2017-09-20 11:03:17 UTC
Urgent Action: Juror Racism Claim As Execution Draws Near (USA: UA 216.17)
Keith Tharpe is scheduled to be executed in Georgia at 7pm on 26 September. He
was sentenced to death for the murder of his sister-in-law in 1990. His appeal
lawyers are trying to get back into court to argue that juror racism infected
his 1991 trial.
Write a letter, send an email, call, fax or tweet:
Calling for Keith Tharpe's death sentence to be commuted;
Expressing deep concern at evidence of a juror's racist views uncovered on
appeal, and at the fact that the courts did not consider it because of
Explaining that you are not seeking to downplay the seriousness of violent
crime or its consequences.
Contact below official by 26 September, 2017:
State Board of Pardons and Paroles
2 Martin Luther King, Jr. Drive SE, Suite 458,
Balcony Level, East Tower,
Atlanta, Georgia 30334-4909
Fax: +1 404 651-6670
Salutation: Dear Board Members
(source: Amnesty International USA)
Trial set for man facing death in slayings of girlfriend, 6-month-old son
The Columbus man facing the death penalty in the 2014 homicides of his
girlfriend and infant son could go to trial this coming January, a judge
In discussions with the defense and prosecution, Judge William Rumer suggested
Brandon David Conner???s trial be scheduled for Jan. 22 or Jan. 29, 2018.
Senior Assistant District Attorney Don Kelly said the trial could take 4 weeks
- 1 week to pick a jury and three to try the case, including a sentencing phase
for jurors to decide whether the death penalty would be justified, were Conner
The fire and arrest
After a house fire on Aug. 21, 2014, firefighters searching Rosella "Mandy"
Mitchell's gutted 1324 Winifred Lane home found the bodies of the 32-year-old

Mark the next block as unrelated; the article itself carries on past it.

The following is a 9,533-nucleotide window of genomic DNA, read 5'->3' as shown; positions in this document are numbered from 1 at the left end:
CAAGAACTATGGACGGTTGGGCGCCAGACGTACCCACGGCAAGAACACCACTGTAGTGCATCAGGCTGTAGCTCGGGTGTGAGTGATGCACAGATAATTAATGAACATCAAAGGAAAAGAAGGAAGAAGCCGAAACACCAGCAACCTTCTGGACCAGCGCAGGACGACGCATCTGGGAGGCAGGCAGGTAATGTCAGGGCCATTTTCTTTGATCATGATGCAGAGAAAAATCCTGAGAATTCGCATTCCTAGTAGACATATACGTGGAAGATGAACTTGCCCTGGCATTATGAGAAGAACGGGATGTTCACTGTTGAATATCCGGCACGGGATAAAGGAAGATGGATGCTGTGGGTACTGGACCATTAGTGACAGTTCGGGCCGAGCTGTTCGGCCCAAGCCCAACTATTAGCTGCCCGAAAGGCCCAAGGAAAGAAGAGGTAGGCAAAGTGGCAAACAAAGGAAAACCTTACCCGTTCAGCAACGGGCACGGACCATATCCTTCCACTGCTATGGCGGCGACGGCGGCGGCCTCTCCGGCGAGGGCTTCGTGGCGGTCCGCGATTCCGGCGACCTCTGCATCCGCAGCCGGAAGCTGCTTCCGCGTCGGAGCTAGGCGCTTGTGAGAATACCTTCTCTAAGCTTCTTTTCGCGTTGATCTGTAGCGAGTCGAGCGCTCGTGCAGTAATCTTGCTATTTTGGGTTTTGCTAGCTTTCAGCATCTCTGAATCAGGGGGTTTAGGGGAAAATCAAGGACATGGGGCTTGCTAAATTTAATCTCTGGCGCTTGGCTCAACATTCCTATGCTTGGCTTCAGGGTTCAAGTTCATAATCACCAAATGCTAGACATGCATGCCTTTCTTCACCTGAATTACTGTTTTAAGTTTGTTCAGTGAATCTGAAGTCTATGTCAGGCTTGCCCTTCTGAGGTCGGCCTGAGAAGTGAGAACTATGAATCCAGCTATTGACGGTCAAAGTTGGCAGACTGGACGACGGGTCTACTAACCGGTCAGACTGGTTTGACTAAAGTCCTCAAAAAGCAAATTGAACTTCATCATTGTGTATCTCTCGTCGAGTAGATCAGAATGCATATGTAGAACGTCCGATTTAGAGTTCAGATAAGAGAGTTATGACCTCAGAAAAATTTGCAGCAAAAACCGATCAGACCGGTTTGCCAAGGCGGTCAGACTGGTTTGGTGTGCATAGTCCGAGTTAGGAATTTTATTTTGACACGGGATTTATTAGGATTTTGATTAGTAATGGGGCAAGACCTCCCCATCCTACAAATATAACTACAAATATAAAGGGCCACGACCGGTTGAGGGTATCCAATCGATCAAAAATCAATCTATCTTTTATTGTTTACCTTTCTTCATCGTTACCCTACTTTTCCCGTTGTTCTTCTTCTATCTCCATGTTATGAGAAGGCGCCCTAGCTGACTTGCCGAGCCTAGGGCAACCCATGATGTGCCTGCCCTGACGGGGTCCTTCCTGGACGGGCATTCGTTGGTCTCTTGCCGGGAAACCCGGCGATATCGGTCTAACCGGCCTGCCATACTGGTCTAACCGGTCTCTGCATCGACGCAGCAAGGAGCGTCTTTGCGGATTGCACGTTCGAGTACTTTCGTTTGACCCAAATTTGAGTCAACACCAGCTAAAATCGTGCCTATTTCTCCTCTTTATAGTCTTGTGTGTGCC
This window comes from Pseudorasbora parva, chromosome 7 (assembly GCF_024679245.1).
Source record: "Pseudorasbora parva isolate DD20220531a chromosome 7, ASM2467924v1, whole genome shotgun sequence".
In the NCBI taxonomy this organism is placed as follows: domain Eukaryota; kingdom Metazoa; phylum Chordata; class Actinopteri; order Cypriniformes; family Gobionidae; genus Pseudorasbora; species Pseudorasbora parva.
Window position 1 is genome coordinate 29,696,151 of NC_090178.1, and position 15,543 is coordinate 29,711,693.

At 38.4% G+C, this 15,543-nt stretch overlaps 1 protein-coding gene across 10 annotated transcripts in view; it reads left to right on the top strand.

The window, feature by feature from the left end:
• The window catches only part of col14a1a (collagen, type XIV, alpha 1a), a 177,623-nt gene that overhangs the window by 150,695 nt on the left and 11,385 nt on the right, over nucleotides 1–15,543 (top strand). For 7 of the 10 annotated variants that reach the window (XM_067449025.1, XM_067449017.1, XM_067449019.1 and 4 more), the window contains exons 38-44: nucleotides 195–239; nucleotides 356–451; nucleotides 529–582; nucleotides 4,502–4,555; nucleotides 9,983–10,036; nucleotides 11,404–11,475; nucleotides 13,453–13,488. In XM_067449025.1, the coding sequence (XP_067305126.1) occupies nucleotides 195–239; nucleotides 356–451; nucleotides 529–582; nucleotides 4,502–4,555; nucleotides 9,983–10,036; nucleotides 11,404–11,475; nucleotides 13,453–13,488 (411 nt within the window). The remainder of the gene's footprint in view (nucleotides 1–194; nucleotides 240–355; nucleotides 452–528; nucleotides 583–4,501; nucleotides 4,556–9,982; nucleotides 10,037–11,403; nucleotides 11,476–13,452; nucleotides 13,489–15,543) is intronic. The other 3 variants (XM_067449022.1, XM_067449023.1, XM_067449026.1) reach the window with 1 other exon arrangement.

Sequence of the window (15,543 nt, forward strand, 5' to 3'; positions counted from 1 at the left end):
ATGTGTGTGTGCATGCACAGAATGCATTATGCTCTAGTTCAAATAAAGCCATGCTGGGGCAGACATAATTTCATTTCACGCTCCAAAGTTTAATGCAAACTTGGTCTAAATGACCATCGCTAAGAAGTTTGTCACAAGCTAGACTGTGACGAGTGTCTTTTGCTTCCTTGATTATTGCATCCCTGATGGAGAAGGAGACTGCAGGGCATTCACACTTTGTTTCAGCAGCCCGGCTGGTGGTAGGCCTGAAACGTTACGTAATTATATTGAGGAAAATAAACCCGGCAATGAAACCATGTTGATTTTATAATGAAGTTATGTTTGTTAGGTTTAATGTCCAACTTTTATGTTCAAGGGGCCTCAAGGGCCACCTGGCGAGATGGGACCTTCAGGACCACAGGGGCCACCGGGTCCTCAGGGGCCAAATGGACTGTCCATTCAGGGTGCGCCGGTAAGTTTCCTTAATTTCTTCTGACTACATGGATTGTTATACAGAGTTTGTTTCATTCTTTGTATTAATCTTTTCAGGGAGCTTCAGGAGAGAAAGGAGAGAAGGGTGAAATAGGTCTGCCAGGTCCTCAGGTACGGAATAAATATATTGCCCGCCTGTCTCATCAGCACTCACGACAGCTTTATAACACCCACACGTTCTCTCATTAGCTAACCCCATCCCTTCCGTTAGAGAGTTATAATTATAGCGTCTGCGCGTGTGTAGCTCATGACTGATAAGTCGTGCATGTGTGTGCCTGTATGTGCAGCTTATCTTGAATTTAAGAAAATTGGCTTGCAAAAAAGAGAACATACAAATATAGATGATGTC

woman and her 6-month-old son Dylan Ethan Conner.
Arson investigators later searched the ruins with a dog that alerted to
flammable liquids poured in three places. They also found a gas can stored in a
closet. An autopsy revealed Mitchell was stabbed multiple times in the throat
and torso. Authorities have not said how the infant died.
The fire was reported at 12:35 a.m.
25 minutes later, a Columbus police officer saw Conner's blue 2001 BMW turn
from Wynnton Road onto Cedar Avenue and park near Davis Broadcasting, where
Conner worked. Conner then sat in the car for 10 minutes, the officer said.
Because business burglaries had been reported in that area, Officer Jason
Swails decided to question Conner, and saw the suspect apparently had blood on
him, and was shaking and sweating as he handed Swails his driver's license.
Conner told the officer he had just left work, but Swails didn't believe that
because he'd seen Conner turn off Wynnton Road and park. Swails said Conner
then altered his story, claiming he'd left work to get some food, but changed
his mind and returned.
The officer charged him with breaking a city law against lying to police.
Because police routinely search suspects being detained, officers checked
Conner's pockets, and found a bloody, yellow dishwashing glove, a bloody baby
wipe, a cigarette lighter and an extended grill lighter.
Learning of the house fire where Conner's girlfriend and infant son were found
dead, investigators took him to police headquarters for questioning. They had
his BMW impounded, and got a warrant to search it. Inside they found a bag of
bloody clothes, a bottle of bleach and a bent steak knife with blood on the
handle, authorities said.
On April 14, 2015, a grand jury indicted Conner for murder, aggravated battery,
1st-degree arson and using a knife to commit a crime. 6 days later, District
Attorney Julia Slater filed notice she would seek the death penalty.
The evidence issue
Conner's defense attorneys argue all the evidence officers seized in his
initial arrest is inadmissible because prosecutors missed a deadline to prove
the existence of the city ordinance Conner allegedly violated by lying to
The prosecution should have provided a certified copy of the law last year
during arguments over suppressing the evidence, and they did not, say Kendrick
and his colleague Mark Shelnutt.
They said the window to introduce such evidence closed April 29, 2016. The
following May 4, they filed a motion noting the omission.
Kelly in a letter this past Jan. 30 and a follow-up court motion on Feb. 28
told Rumer prosecutors included a certified copy of the law in a brief filed
June 10, 2016.
Rumer on Sept. 20, 2016, denied defense motions challenging the search and
seizure of evidence, and this past June 14 ruled the prosecution properly filed
a certified copy of the law with its brief last year.
On Tuesday, Rumer told Kendrick he would not allow an appeal to the Georgia
Supreme Court to review his ruling. Death-penalty cases allow such pretrial
reviews to avoid errors that could lead to post-conviction appeals.